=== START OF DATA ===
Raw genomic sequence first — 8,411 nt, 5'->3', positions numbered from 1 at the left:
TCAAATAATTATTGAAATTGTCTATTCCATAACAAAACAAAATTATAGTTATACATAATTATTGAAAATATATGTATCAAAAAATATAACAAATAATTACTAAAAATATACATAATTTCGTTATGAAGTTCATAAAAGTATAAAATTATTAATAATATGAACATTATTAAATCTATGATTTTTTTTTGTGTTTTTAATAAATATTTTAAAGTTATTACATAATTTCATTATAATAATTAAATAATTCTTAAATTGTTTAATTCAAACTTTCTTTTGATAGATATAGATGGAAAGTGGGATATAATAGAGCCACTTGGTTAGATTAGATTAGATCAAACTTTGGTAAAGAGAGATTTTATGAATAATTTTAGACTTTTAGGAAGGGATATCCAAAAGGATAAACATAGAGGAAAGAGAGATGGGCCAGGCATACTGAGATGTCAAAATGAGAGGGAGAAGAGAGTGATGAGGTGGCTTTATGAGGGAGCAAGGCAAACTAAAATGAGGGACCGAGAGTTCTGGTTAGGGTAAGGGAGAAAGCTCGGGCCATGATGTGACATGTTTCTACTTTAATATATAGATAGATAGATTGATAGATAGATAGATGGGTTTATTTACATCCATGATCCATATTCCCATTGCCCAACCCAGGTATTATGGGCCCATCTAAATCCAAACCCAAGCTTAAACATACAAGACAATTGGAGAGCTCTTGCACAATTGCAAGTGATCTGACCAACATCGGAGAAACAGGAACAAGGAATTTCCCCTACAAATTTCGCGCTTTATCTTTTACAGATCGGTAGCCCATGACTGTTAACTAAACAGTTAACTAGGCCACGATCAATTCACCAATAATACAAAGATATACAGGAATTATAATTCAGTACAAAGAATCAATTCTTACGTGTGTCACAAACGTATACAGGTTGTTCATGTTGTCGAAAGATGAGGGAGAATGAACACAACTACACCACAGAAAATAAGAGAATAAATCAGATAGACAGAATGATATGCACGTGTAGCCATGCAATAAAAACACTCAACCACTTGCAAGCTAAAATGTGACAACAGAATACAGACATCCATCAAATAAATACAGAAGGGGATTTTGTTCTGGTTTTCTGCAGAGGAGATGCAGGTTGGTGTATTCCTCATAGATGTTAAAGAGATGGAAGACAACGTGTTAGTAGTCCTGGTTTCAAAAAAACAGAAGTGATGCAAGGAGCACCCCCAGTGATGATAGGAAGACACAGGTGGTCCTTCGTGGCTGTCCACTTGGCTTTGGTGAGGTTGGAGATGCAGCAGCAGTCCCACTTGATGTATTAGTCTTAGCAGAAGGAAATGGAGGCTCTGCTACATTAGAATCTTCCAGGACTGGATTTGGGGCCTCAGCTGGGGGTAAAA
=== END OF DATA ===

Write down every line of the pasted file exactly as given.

Raw genomic sequence first — 8,411 nt, 5'->3', positions numbered from 1 at the left:
TCAAATAATTATTGAAATTGTCTATTCCATAACAAAACAAAATTATAGTTATACATAATTATTGAAAATATATGTATCAAAAAATATAACAAATAATTACTAAAAATATACATAATTTCGTTATGAAGTTCATAAAAGTATAAAATTATTAATAATATGAACATTATTAAATCTATGATTTTTTTTTGTGTTTTTAATAAATATTTTAAAGTTATTACATAATTTCATTATAATAATTAAATAATTCTTAAATTGTTTAATTCAAACTTTCTTTTGATAGATATAGATGGAAAGTGGGATATAATAGAGCCACTTGGTTAGATTAGATTAGATCAAACTTTGGTAAAGAGAGATTTTATGAATAATTTTAGACTTTTAGGAAGGGATATCCAAAAGGATAAACATAGAGGAAAGAGAGATGGGCCAGGCATACTGAGATGTCAAAATGAGAGGGAGAAGAGAGTGATGAGGTGGCTTTATGAGGGAGCAAGGCAAACTAAAATGAGGGACCGAGAGTTCTGGTTAGGGTAAGGGAGAAAGCTCGGGCCATGATGTGACATGTTTCTACTTTAATATATAGATAGATAGATTGATAGATAGATAGATGGGTTTATTTACATCCATGATCCATATTCCCATTGCCCAACCCAGGTATTATGGGCCCATCTAAATCCAAACCCAAGCTTAAACATACAAGACAATTGGAGAGCTCTTGCACAATTGCAAGTGATCTGACCAACATCGGAGAAACAGGAACAAGGAATTTCCCCTACAAATTTCGCGCTTTATCTTTTACAGATCGGTAGCCCATGACTGTTAACTAAACAGTTAACTAGGCCACGATCAATTCACCAATAATACAAAGATATACAGGAATTATAATTCAGTACAAAGAATCAATTCTTACGTGTGTCACAAACGTATACAGGTTGTTCATGTTGTCGAAAGATGAGGGAGAATGAACACAACTACACCACAGAAAATAAGAGAATAAATCAGATAGACAGAATGATATGCACGTGTAGCCATGCAATAAAAACACTCAACCACTTGCAAGCTAAAATGTGACAACAGAATACAGACATCCATCAAATAAATACAGAAGGGGATTTTGTTCTGGTTTTCTGCAGAGGAGATGCAGGTTGGTGTATTCCTCATAGATGTTAAAGAGATGGAAGACAACGTGTTAGTAGTCCTGGTTTCAAAAAAACAGAAGTGATGCAAGGAGCACCCCCAGTGATGATAGGAAGACACAGGTGGTCCTTCGTGGCTGTCCACTTGGCTTTGGTGAGGTTGGAGATGCAGCAGCAGTCCCACTTGATGTATTAGTCTTAGCAGAAGGAAATGGAGGCTCTGCTACATTAGAATCTTCCAGGACTGGATTTGGGGCCTCAGCTGGGGGTAAAA